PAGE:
Einstein Saw Reality’s Persistence – You?

      7 Comments on Einstein Saw Reality’s Persistence – You?

Joanna Young,  over at Confident Writing started people thinking about persistence, and that got me seeing how hanging-in’s not always a brain’s noblest attribute. Have you seen the opposite sides of persistence too?

When Einstein stated that reality is merely an illusion, albeit a very persistent one, he opened a new segue for the brain to cultivate perseverance. How so? 

We change our reality whenever we risk acting in it’s opposite directions. Treat a person well who treated you poorly, for no other reason than to try this out, and watch your brain rewire for a new reality and a new day.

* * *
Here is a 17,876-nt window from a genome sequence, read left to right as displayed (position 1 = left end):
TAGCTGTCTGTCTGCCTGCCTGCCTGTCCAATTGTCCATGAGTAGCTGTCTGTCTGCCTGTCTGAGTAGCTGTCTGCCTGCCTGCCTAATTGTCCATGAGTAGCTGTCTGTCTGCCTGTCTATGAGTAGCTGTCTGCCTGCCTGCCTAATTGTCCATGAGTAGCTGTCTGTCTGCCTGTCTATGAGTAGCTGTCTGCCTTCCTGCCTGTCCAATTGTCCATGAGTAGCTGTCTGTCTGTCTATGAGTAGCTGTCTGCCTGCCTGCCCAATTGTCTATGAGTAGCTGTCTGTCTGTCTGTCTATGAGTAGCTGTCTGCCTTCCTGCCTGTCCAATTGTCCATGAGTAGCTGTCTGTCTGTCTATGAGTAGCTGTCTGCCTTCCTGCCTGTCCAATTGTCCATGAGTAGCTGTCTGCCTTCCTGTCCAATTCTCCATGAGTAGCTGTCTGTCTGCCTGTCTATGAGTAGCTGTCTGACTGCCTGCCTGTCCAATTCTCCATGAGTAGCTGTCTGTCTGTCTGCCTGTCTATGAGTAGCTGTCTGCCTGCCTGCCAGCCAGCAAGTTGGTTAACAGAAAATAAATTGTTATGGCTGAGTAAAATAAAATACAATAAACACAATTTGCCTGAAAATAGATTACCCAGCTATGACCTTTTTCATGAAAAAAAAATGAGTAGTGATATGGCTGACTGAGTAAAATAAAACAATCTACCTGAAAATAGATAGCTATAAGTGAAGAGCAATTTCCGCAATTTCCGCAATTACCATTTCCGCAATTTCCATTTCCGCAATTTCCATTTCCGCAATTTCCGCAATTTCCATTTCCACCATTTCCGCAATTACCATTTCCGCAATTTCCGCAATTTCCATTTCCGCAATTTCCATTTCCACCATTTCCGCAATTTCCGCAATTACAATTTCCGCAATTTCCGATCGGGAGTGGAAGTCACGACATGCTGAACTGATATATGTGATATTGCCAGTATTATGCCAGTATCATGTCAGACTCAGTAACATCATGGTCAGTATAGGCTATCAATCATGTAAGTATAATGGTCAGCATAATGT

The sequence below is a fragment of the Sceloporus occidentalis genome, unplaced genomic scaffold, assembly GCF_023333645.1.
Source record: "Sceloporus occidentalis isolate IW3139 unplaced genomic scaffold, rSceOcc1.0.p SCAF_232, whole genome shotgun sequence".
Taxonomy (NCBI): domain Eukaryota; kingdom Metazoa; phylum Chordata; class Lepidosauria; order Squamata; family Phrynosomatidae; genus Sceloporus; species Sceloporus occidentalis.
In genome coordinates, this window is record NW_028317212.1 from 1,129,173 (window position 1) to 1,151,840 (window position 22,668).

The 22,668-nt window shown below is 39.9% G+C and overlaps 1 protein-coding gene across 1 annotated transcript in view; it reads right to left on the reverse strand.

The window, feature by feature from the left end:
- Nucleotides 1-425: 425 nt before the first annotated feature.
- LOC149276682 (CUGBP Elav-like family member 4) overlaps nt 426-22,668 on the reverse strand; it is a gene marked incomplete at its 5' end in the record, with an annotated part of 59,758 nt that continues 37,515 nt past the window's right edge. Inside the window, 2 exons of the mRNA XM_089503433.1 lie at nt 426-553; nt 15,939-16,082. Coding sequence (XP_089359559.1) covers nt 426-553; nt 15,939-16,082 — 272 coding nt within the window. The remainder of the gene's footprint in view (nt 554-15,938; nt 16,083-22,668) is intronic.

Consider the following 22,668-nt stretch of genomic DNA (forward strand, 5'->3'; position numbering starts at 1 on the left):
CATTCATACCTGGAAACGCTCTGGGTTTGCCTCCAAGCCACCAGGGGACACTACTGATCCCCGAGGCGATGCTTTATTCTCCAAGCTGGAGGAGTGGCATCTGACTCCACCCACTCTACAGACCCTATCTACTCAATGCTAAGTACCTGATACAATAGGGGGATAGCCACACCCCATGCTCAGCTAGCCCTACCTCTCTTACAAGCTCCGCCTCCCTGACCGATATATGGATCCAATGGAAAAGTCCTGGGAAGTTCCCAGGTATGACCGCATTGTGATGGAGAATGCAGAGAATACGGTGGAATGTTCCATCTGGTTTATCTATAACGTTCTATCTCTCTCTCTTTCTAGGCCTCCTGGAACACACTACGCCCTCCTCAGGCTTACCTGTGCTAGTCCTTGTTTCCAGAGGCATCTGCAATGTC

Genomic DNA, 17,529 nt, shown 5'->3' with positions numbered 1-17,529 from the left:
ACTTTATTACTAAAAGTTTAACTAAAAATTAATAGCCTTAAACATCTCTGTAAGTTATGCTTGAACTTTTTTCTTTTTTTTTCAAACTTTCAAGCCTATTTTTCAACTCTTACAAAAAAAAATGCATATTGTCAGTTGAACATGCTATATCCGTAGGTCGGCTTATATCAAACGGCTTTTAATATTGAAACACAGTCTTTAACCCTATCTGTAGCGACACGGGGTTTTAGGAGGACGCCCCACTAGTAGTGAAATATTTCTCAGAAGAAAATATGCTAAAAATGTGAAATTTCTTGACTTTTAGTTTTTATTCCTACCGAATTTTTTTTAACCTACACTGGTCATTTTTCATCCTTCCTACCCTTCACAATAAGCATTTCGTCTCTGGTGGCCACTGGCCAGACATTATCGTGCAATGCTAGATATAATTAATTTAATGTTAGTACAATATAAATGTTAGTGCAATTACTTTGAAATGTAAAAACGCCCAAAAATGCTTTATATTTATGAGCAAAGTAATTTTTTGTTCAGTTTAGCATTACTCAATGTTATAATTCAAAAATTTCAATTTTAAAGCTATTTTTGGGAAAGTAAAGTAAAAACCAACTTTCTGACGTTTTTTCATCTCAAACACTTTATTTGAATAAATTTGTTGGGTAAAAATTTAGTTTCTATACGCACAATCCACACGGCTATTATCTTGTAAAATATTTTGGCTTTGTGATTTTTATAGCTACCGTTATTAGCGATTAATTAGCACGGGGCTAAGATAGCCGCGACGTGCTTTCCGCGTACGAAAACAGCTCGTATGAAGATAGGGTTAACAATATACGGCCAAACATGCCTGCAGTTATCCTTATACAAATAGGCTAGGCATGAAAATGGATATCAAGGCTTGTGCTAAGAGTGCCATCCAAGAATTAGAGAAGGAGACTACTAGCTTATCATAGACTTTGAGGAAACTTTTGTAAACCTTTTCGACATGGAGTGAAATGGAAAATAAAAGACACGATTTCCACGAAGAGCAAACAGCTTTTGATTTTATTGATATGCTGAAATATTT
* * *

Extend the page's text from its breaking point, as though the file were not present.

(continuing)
Old assumptions die hard, and they often persist in ways that make us miserable. It’s because they settle into the brain’s basal ganglia and pop up as truth each time some event pokes at a related topic.  Take the guy who nailed you in uncaring ways.

Your brain stores messages such as: That guy is out to get me.  Each time you replay the scene where he did you wrong the brain goes to work storing more permanent false realities about his hurtful character.  Did you know the human brain has a natural propensity for ruts where flawed assumptions live, and that we daily make choices to either  default back to – or override mental ruts?